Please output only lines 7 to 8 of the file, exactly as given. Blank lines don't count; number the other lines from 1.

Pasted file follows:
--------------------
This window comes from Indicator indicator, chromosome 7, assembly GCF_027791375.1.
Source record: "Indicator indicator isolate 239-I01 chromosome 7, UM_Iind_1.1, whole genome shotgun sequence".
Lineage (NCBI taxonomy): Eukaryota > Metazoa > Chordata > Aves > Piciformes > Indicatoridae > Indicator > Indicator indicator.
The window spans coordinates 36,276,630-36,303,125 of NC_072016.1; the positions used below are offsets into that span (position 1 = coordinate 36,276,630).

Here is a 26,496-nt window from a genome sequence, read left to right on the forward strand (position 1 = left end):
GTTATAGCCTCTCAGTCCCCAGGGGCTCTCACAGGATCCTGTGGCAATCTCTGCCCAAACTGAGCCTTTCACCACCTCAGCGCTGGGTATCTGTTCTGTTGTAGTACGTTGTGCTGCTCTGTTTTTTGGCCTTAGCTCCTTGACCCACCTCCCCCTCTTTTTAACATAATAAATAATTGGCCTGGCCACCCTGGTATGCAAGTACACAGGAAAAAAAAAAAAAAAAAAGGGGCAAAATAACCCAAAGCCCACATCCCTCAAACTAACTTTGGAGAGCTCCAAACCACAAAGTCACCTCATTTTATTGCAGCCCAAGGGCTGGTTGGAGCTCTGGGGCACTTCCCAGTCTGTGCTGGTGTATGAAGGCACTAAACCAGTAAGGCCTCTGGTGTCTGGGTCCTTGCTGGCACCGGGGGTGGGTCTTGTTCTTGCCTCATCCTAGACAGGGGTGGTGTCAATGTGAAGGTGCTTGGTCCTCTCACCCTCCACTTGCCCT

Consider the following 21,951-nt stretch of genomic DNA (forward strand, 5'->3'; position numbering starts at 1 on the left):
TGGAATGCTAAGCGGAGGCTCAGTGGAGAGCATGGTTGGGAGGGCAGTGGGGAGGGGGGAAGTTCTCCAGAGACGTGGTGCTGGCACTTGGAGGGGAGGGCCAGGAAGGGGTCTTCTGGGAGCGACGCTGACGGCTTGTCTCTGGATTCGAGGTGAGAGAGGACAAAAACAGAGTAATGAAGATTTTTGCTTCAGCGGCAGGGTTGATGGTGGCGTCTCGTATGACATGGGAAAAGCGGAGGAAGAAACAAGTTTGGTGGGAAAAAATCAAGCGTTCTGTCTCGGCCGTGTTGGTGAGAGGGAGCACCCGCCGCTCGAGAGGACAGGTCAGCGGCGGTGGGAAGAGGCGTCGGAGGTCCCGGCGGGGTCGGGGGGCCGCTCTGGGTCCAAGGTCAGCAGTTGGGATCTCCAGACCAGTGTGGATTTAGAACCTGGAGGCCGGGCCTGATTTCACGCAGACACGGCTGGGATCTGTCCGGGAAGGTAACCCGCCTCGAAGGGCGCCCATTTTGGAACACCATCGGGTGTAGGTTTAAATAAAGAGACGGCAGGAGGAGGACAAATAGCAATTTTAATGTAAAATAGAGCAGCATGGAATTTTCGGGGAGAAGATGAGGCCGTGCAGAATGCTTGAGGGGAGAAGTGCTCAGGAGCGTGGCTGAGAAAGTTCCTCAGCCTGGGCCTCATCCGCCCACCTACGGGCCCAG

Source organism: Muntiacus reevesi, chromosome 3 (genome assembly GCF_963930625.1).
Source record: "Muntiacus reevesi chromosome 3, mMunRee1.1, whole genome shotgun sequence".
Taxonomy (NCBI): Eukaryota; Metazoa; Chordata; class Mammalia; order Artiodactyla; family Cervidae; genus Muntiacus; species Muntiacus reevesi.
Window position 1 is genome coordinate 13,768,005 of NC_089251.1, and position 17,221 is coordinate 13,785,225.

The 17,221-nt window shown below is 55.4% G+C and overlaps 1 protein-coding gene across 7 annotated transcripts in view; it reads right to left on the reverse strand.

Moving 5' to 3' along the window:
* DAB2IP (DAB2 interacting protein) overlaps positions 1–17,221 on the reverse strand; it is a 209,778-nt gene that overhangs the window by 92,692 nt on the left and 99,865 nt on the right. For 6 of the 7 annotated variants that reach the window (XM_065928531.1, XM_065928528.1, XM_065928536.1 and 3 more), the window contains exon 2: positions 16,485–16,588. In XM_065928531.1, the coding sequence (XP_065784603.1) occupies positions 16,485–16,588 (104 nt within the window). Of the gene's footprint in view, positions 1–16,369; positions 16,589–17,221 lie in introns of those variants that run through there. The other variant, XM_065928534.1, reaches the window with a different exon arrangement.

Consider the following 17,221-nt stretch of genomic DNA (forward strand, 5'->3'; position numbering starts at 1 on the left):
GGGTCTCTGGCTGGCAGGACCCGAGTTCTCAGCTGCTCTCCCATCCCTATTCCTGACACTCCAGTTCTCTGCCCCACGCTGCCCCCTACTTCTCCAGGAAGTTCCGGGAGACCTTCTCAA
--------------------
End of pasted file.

Consider the following 21,951-nt stretch of genomic DNA (forward strand, 5'->3'; position numbering starts at 1 on the left):
TGGAATGCTAAGCGGAGGCTCAGTGGAGAGCATGGTTGGGAGGGCAGTGGGGAGGGGGGAAGTTCTCCAGAGACGTGGTGCTGGCACTTGGAGGGGAGGGCCAGGAAGGGGTCTTCTGGGAGCGACGCTGACGGCTTGTCTCTGGATTCGAGGTGAGAGAGGACAAAAACAGAGTAATGAAGATTTTTGCTTCAGCGGCAGGGTTGATGGTGGCGTCTCGTATGACATGGGAAAAGCGGAGGAAGAAACAAGTTTGGTGGGAAAAAATCAAGCGTTCTGTCTCGGCCGTGTTGGTGAGAGGGAGCACCCGCCGCTCGAGAGGACAGGTCAGCGGCGGTGGGAAGAGGCGTCGGAGGTCCCGGCGGGGTCGGGGGGCCGCTCTGGGTCCAAGGTCAGCAGTTGGGATCTCCAGACCAGTGTGGATTTAGAACCTGGAGGCCGGGCCTGATTTCACGCAGACACGGCTGGGATCTGTCCGGGAAGGTAACCCGCCTCGAAGGGCGCCCATTTTGGAACACCATCGGGTGTAGGTTTAAATAAAGAGACGGCAGGAGGAGGACAAATAGCAATTTTAATGTAAAATAGAGCAGCATGGAATTTTCGGGGAGAAGATGAGGCCGTGCAGAATGCTTGAGGGGAGAAGTGCTCAGGAGCGTGGCTGAGAAAGTTCCTCAGCCTGGGCCTCATCCGCCCACCTACGGGCCCAG